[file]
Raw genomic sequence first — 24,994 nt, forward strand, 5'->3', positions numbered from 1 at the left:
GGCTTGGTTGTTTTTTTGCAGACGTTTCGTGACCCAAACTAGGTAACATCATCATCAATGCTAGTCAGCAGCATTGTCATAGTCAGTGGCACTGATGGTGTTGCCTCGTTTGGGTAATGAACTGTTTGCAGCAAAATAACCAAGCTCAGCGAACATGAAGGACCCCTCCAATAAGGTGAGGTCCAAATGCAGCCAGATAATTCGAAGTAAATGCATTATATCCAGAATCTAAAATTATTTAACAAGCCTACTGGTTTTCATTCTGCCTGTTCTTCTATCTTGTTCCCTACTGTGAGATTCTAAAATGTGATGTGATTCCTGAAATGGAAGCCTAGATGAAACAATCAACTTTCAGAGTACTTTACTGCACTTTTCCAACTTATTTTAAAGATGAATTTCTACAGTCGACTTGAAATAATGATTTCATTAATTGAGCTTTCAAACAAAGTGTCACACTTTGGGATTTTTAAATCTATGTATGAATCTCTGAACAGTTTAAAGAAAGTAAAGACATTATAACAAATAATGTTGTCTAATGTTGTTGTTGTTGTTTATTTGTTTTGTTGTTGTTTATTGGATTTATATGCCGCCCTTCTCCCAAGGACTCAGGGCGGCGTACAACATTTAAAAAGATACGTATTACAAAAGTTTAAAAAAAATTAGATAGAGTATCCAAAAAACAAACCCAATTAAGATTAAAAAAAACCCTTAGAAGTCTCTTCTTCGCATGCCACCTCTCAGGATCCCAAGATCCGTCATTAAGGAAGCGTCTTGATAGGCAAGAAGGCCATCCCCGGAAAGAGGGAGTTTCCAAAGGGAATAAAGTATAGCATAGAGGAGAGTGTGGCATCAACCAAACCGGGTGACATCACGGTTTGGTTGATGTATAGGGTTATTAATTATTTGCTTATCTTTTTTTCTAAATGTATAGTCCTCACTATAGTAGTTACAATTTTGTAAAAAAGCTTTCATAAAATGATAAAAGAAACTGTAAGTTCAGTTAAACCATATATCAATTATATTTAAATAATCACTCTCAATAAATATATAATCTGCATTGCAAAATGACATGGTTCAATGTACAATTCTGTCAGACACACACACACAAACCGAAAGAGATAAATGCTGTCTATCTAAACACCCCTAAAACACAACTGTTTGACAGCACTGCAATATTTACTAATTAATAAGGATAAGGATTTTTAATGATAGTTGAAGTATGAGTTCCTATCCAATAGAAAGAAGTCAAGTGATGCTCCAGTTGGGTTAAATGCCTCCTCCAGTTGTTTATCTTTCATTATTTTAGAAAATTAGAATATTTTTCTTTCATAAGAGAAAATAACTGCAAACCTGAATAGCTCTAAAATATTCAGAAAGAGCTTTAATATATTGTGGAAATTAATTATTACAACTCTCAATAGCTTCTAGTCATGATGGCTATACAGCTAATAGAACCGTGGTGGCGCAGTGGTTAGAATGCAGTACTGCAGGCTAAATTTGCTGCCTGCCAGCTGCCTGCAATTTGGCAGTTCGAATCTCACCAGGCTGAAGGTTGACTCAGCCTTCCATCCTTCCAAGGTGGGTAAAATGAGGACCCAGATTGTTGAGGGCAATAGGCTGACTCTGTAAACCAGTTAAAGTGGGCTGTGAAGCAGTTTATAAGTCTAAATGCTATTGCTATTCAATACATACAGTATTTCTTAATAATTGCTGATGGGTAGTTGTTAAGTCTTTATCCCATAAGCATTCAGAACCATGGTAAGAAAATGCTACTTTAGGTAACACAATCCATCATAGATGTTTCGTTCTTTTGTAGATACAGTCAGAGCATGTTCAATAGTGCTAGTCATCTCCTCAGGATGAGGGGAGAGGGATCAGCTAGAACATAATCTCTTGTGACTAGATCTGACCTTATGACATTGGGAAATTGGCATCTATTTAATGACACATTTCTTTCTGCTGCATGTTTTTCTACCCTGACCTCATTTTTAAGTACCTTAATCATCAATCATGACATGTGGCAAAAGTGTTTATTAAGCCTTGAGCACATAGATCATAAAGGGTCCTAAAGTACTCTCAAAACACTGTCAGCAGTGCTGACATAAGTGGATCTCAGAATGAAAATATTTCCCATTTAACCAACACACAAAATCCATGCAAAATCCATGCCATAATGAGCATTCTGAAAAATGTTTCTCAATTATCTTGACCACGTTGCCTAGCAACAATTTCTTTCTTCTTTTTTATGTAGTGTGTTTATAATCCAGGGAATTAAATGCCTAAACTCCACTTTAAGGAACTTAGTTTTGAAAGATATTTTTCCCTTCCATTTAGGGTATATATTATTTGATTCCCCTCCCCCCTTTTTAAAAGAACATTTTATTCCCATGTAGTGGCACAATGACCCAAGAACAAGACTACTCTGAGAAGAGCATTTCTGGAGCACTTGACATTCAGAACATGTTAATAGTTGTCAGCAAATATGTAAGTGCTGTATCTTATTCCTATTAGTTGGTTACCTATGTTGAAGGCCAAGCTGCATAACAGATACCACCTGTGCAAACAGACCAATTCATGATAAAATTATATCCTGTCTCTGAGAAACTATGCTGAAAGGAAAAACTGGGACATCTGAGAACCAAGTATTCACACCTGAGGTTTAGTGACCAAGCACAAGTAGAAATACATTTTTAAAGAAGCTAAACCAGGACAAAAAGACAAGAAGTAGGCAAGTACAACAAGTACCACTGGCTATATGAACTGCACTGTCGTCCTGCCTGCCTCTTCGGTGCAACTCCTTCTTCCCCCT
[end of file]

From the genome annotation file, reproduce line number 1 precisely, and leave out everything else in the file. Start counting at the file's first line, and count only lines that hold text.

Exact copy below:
Raw genomic sequence first — 24,994 nt, forward strand, 5'->3', positions numbered from 1 at the left: